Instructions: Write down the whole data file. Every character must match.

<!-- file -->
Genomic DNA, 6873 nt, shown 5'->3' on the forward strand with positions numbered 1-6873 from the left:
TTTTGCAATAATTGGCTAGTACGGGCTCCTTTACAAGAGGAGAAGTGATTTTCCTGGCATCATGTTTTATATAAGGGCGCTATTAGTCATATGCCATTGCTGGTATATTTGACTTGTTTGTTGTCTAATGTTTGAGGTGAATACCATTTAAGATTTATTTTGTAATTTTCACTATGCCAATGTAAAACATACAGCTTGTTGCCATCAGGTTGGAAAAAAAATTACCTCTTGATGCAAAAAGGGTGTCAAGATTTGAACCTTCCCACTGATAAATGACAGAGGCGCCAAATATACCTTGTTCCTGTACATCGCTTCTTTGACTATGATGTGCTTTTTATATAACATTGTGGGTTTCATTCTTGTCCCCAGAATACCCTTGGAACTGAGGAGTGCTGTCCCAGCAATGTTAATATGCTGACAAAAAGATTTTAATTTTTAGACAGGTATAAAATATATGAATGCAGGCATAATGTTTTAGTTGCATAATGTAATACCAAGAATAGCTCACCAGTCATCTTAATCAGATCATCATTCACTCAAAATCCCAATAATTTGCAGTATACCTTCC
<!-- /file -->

Genomic DNA, 6873 nt, shown 5'->3' on the forward strand with positions numbered 1-6873 from the left:
TTTTGCAATAATTGGCTAGTACGGGCTCCTTTACAAGAGGAGAAGTGATTTTCCTGGCATCATGTTTTATATAAGGGCGCTATTAGTCATATGCCATTGCTGGTATATTTGACTTGTTTGTTGTCTAATGTTTGAGGTGAATACCATTTAAGATTTATTTTGTAATTTTCACTATGCCAATGTAAAACATACAGCTTGTTGCCATCAGGTTGGAAAAAAAATTACCTCTTGATGCAAAAAGGGTGTCAAGATTTGAACCTTCCCACTGATAAATGACAGAGGCGCCAAATATACCTTGTTCCTGTACATCGCTTCTTTGACTATGATGTGCTTTTTATATAACATTGTGGGTTTCATTCTTGTCCCCAGAATACCCTTGGAACTGAGGAGTGCTGTCCCAGCAATGTTAATATGCTGACAAAAAGATTTTAATTTTTAGACAGGTATAAAATATATGAATGCAGGCATAATGTTTTAGTTGCATAATGTAATACCAAGAATAGCTCACCAGTCATCTTAATCAGATCATCATTCACTCAAAATCCCAATAATTTGCAGTATACCTTCC